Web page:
Levi’s® Wellthread™ uses stronger cotton, less water and is made with workers’ well-being in mind. We’ve partnered with our friends at Outerknown for a collection rooted in sustainability and driven by innovative design. https://t.co/3T2aIlOYpL pic.twitter.com/pXe9zlAz1x— Levi's® (@LEVIS) March 7, 2019
Pura Vida is a jewellery company that prides itself on its social responsibility. Founded in 2010, they primarily sell bracelets which are handcrafted by artisans in struggling communities worldwide. Over 650 talented people from countries like Costa Rica and India have a steady income job creating bracelets for Pura Vida. But not only does Pura Vida support people in need and pay fairly -- they also have a line of charity bracelets. Mental health awareness, animal conservation, autism, and breast cancer are just a few of the causes represented, and for each corresponding bracelet, 10% of the profits go to a charity for the cause.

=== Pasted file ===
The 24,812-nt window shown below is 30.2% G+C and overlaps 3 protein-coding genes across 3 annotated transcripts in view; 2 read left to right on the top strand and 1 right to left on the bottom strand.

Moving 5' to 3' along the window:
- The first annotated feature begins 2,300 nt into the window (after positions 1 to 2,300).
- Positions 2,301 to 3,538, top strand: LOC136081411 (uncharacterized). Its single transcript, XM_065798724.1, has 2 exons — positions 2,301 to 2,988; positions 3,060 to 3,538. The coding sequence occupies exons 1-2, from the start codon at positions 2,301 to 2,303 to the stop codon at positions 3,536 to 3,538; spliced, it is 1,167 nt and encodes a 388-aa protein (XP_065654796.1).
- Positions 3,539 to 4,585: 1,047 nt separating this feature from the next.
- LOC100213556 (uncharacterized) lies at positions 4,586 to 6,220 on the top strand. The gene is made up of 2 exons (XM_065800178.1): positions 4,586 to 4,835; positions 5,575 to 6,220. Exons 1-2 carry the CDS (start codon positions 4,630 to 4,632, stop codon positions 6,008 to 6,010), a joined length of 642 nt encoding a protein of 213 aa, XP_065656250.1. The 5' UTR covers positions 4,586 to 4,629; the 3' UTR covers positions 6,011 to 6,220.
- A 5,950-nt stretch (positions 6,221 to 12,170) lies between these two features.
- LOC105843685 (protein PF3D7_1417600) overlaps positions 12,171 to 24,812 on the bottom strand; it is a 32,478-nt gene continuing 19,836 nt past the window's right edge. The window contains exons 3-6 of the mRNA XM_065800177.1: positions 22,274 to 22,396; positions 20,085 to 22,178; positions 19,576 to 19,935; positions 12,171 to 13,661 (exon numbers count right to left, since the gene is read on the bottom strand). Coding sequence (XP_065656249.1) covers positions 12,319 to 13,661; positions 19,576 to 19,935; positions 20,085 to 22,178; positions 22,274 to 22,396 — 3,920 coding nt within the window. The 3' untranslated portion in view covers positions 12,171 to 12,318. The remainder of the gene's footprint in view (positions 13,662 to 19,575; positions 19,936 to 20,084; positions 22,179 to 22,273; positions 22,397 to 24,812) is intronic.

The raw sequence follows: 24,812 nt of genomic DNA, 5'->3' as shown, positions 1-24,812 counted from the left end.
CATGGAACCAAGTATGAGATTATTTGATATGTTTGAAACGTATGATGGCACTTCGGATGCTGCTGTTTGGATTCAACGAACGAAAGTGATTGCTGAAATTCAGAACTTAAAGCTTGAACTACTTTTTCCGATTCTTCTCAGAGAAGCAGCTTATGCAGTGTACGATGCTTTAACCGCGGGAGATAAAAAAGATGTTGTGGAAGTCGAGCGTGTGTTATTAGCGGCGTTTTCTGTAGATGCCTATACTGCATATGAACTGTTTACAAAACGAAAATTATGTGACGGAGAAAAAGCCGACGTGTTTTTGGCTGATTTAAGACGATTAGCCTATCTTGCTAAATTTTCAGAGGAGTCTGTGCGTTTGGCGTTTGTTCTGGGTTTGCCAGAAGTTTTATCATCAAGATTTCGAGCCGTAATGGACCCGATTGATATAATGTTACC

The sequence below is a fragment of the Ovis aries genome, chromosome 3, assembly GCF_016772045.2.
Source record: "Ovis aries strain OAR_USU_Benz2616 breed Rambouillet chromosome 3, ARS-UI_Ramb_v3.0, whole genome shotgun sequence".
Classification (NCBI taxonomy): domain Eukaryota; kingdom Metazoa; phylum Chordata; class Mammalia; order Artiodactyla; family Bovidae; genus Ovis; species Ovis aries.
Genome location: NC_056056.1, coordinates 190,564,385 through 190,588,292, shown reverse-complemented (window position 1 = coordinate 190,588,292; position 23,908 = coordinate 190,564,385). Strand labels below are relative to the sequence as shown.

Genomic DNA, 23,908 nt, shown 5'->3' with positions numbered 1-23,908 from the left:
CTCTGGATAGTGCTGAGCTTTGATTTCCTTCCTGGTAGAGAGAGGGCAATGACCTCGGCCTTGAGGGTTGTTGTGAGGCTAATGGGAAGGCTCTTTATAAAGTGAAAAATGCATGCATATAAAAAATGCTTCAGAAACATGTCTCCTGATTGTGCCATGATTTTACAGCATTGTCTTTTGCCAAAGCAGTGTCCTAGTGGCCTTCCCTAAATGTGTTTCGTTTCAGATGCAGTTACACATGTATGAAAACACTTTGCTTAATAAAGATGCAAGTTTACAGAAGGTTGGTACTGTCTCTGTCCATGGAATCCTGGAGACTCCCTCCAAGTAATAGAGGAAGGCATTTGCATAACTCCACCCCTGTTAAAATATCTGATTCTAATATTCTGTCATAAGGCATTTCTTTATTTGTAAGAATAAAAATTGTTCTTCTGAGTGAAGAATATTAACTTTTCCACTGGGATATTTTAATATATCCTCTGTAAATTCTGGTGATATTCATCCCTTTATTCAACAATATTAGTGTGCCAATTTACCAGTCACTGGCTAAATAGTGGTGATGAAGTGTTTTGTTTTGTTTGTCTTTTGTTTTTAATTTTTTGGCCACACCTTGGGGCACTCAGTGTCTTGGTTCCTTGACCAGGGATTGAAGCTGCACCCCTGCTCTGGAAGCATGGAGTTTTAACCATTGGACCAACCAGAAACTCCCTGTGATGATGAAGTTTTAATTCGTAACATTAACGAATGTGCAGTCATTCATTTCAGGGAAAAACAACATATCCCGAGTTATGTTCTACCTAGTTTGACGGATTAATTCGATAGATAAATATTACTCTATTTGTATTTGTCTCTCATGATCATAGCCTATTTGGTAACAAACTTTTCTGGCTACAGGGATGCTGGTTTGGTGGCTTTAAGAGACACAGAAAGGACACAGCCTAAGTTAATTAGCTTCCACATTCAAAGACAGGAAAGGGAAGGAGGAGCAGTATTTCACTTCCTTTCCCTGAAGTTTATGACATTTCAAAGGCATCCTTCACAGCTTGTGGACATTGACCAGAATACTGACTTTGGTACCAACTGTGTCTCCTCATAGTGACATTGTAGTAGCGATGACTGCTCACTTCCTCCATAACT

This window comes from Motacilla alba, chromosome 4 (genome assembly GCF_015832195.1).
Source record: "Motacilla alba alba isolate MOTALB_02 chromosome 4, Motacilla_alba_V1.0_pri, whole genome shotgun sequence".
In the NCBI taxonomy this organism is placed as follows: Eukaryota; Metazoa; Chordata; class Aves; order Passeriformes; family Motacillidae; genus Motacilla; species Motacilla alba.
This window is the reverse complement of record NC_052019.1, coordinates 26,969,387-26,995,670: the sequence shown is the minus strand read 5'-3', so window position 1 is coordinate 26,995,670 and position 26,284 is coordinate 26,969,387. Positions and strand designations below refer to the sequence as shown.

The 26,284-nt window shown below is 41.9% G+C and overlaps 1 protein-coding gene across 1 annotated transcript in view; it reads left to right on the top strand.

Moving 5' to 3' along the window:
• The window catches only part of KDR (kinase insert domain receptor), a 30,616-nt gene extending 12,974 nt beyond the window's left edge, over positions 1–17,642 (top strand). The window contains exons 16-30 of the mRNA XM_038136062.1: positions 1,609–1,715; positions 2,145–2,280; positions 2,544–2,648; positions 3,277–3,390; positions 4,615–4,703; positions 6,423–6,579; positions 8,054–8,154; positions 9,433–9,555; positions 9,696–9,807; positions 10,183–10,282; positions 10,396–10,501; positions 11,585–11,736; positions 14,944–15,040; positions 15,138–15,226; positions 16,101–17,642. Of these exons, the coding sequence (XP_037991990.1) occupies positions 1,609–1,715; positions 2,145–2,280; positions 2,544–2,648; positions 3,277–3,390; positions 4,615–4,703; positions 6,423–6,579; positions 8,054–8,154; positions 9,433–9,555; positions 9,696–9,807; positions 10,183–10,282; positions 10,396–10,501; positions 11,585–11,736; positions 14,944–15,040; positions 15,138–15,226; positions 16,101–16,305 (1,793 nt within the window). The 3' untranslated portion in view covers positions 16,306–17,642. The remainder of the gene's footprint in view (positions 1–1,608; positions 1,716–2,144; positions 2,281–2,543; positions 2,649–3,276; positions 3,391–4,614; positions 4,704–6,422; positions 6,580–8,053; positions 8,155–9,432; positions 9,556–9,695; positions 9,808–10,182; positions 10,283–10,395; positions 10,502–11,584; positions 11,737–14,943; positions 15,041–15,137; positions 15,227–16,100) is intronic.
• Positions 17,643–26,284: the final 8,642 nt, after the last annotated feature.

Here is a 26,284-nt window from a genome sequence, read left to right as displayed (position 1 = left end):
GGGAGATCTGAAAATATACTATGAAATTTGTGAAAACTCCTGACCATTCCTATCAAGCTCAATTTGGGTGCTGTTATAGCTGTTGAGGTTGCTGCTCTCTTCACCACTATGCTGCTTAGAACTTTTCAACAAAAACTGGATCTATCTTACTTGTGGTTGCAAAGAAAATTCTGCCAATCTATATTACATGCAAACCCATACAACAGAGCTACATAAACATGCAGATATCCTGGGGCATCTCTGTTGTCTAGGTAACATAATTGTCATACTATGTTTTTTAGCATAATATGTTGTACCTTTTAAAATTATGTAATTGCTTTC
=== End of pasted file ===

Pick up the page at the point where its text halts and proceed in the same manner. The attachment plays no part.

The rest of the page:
From visiting their website, it’s clear almost immediately that the company gives back. They advertise the story of their founding, which is all about their mission of supporting artisans, and their charity line is emphasized as you browse through the site. On social media, they frequently post about their charity efforts, their current non-profit partners, and their commitment to supporting impoverished artisans.
CHARITY SPOTLIGHT 💡 The mission of SAVE is to prevent suicide through public awareness and education, reduce stigma and serve as a resource to those touched by suicide. 10% of the purchase price of this bracelet will be donated to SAVE. 💛https://t.co/WqTju2QhwJ pic.twitter.com/qJeGzfVrFb— Pura Vida Bracelets (@puravidabrac) April 3, 2019